Annie definitely was a laid-back one! Slumped down in her kayak with her long legs propped up along the sides, we talked for what might have been an hour. Lulled by the water splashing against the kayaks, it’s as if time itself stood still. We spoke of family, why we had signed up for the excursion, and the journey we had taken thus far on our own paths to “wellness.” Annie, I learned, was much further along in her journey while I was still somewhat of a “newbie.”

After a delightful conversation and having had the pleasure of meeting a new friend, we decided to head for shore. Rather than bypassing the thick reeds that were directly in front of us, Annie, being more experienced, headed straight for them. She said, “Follow me, I’ve done this before.” Gracefully and swiftly, she entered the reeds. Soon I lost sight of her as she was swallowed up by the tall grasses. I pushed forward but soon lost momentum as there was little room to place my paddle. The reeds scraped against the bottom of the kayak, slowing me down. Again, a feeling of uneasiness set in as I felt I was going to get stuck. “Then what?” I thought.

Ahead, I heard Annie call out, “Are you OK? Just keep paddling.” I continued to wrestle with the weeds, banging the sides of the kayak with my paddle and scooting myself forward in my seat to gain momentum when I felt the kayak scraping bottom. Finally, I broke free of the reeds and, once again, found myself in the sheltered cove and open water. Looking around, I saw Annie was already ahead and to the right of me, making her way to an expansive area surrounded by aquatic grasses and cattails. She said she was going to kayak along the edge of the inlet and explore some more.

Feeling tired after wrestling with the reeds, I yelled back, letting her know I was heading for shore. My arms and shoulders ached, my back was on fire, and my legs were numb, but the experience had been fantastic! As always, I had pushed myself beyond my physical capabilities. When it was time to exit the canoe, I needed help disembarking as I was unable to stand up on my own. Still, I was already itching to do this again!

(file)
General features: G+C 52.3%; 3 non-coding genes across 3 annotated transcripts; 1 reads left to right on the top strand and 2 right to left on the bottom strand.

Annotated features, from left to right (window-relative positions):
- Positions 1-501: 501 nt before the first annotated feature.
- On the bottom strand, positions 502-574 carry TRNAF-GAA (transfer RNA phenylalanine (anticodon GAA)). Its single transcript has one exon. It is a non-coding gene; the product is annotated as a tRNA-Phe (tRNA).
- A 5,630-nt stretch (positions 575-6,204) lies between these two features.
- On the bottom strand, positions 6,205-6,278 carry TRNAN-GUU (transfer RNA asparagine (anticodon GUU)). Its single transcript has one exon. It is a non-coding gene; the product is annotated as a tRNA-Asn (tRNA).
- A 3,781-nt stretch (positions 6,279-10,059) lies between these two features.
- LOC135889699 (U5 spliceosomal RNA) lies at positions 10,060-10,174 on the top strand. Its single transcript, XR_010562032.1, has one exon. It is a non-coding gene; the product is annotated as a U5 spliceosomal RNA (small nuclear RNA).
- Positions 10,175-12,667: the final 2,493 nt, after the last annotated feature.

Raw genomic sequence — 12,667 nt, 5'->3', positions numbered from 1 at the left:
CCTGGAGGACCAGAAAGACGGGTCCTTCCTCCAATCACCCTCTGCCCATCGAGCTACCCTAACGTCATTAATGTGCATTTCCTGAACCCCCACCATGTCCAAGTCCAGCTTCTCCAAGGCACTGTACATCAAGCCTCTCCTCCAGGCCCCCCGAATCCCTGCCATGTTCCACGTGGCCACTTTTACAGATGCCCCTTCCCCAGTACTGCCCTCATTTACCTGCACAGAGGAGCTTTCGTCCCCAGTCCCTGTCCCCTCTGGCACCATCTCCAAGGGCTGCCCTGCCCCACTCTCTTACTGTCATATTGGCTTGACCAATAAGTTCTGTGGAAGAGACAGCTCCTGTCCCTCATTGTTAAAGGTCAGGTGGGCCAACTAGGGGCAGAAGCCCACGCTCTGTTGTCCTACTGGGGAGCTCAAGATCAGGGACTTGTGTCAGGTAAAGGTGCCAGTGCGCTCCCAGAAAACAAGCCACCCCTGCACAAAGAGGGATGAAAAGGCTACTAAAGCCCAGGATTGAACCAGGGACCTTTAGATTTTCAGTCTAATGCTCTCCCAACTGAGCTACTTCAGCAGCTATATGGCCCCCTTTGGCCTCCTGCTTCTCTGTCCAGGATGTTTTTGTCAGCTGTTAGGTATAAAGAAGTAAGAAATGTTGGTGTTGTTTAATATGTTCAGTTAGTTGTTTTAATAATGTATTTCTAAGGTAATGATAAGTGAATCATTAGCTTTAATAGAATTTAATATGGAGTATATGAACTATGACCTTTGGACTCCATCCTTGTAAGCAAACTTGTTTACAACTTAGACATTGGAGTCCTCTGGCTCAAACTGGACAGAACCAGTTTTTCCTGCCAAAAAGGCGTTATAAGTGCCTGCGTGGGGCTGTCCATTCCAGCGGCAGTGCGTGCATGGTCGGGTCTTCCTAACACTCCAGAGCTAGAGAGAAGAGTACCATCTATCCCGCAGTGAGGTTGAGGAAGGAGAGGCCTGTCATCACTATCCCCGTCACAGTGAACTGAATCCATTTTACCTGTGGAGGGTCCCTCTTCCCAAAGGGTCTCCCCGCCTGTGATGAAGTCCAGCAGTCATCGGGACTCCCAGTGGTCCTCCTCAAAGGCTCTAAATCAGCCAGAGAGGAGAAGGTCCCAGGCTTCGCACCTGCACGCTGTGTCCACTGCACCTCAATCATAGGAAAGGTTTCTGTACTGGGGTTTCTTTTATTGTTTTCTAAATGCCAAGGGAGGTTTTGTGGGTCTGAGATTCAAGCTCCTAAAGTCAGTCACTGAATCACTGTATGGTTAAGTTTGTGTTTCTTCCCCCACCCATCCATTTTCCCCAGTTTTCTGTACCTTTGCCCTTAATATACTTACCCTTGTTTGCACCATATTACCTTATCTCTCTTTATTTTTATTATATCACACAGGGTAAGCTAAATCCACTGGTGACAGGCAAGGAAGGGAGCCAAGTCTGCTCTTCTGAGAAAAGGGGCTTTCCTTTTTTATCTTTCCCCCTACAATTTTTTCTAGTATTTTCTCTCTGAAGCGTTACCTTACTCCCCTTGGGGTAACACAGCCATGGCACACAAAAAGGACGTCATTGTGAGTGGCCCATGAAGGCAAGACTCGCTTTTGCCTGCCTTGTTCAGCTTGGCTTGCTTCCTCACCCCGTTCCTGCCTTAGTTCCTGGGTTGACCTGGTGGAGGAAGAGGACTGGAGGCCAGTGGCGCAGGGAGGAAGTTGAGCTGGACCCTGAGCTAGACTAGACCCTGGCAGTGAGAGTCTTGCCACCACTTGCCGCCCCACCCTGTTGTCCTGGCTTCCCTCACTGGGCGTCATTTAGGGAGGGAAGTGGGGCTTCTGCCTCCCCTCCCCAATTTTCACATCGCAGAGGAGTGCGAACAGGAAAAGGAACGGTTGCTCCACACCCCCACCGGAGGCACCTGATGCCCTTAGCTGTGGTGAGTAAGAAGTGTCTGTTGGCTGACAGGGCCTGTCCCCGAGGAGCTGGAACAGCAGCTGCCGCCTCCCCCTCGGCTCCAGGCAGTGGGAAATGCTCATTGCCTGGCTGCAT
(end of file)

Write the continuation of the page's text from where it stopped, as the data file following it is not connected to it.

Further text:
In Summary

  • In life, sometimes you need a friend to reassure you that everything will be OK.
  • You can get past almost anything with grace and ease if you remain determined and self-assured.
  • Paddling against the current gets you nowhere. The fears you conjure up in your head are seldom realized.
  • It’s better when you allow yourself to drift along and enjoy the moment until it’s time to head to shore.

The way to wellness is seldom an easy path:

  • Once you find open waters, hold your head up, proudly wear a feather in your cap (or in your hair), and give thanks for all you have accomplished.
  • Remain confident in your abilities. Keep paddling when things get tough or simply take time to rest and enjoy the present moment when uneasiness sets in.
  • Be thankful when everything falls into place, and you find your “sweet spot” where the sun’s reflected rays glisten upon the water.
  • Finally, be grateful for the life you have despite whatever obstacles you may encounter.
  • Nature has a way of reminding us of the cycle of life, its natural ebb and flow. It teaches us to slow down, live in the moment, and recognize that wellness is inside each of us. Beauty and wonder surround us. When we immerse our body, mind, and soul in nature, we soon recognize that everything else we focus our attention on is insignificant static.

For me, the kayaking trip was an enjoyable experience, and I have Annie to thank for that. I am no longer striving for “better.” I have learned to be thankful for each moment I have been given.

I hope to see Annie again someday. Meanwhile, Annie, may you forever rest upon the waters and bask in the rays of the sun. Thank you. Thank you. Thank you!